The first thing that business leaders should do about the insider security threat is to take it seriously. Although there is widespread recognition that the threat is very serious, in most sectors there is insufficient follow-through to build the threat-specific plans, organizational structures, and controls to deal with it.
What is needed is a comprehensive approach that addresses and leverages the unique aspects of the insider threat. Technology by itself is not the answer; the critical human dimension of the insider threat must also be addressed.
A comprehensive approach would include the following:
Establishing a threat-aware culture of institutional integrity and personal reliability
Company culture is a product of many factors, but one of the most decisive is the behavior of senior leadership and the values they model. A culture of institutional integrity and personal reliability is conducive to success in almost any enterprise. Factors for achieving this include the following:
- Create an environment in which self- directed employee actions reflect a high degree of institutional integrity and personal reliability.
- Articulate clear expectations in an enterprise Acceptable Use Policy governing IT resources. This should be a formal signed agreement between the company and each employee and external party who has access to the enterprise IT resources or facilities.
- Create a safe environment in which to self-report accidental actions that jeopardize security. Removing the stigma of having inadvertently committed a security violation can help minimize impact and help everyone learn.
- Provide regular insider threat awareness training as well as realistic phishing training exercises. An organized phishing awareness exercise program can raise the company’s standard of performance in this critical area.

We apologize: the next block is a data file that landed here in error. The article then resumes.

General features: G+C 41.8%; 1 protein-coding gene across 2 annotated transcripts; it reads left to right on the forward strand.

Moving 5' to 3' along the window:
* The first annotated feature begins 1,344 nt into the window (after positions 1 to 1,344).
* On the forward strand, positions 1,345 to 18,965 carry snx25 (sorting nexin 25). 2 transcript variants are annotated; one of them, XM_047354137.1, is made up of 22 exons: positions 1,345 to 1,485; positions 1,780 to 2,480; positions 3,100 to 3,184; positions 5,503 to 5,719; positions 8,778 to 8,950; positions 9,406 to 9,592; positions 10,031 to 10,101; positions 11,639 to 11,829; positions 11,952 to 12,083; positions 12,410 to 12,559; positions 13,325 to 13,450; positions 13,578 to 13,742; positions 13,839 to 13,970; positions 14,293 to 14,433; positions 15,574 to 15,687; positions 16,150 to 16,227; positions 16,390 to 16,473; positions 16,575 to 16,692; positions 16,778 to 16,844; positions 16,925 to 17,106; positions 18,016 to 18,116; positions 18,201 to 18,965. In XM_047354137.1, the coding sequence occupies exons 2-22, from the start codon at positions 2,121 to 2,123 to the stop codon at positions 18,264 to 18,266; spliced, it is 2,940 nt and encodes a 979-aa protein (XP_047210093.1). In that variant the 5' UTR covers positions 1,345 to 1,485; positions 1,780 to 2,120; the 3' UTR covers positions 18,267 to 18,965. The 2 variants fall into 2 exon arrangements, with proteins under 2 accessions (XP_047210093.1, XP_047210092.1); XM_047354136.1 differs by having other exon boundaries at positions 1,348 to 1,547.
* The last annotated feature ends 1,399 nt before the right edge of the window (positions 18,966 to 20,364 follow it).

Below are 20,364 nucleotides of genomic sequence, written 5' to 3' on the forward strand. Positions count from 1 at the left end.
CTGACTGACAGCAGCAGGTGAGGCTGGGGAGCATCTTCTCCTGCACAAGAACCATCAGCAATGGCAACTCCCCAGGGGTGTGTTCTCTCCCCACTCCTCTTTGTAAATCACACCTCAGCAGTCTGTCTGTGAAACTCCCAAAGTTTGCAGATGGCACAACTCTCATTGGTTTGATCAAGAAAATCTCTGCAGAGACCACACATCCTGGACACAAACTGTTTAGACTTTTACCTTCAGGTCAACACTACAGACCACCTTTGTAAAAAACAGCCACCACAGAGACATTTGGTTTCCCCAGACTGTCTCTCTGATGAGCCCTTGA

- Establish a set of institutional values reflecting the desired culture, select leaders based on their adherence to these values, and include demonstration of these values as an item on employee performance assessments.
Building a multi-disciplinary program
Establish an executive committee to manage an integrated multidisciplinary program designed to deter, prevent, detect, and respond to insider threats and to limit their impact.
The program should have the active participation of the functional organizations across the business such as Risk, IT, Cybersecurity, Physical Security, Human Resources, Fraud, and General Counsel, as well as company-specific verticals (manufacturing, operations, etc.).
The program should include the following:
- Creation and oversight of policies related to the management of insider risk
- Regularized workflow, processes, and meetings to actively and collectively review threat intelligence, the internal threat landscape, internal indicators of risk, insider events, sponsored activities, and trends from each sub-discipline
- Implementation and oversight of personnel reliability processes from pre-employment background checks to off-boarding procedures to assess and act upon personnel security risks, behavioral risk indicators, and individual vulnerability to compromise
- Decision-making authority pertaining to the integration of programs within each vertical, the aggregation of insider risk data across the verticals, and the corporate response to insider events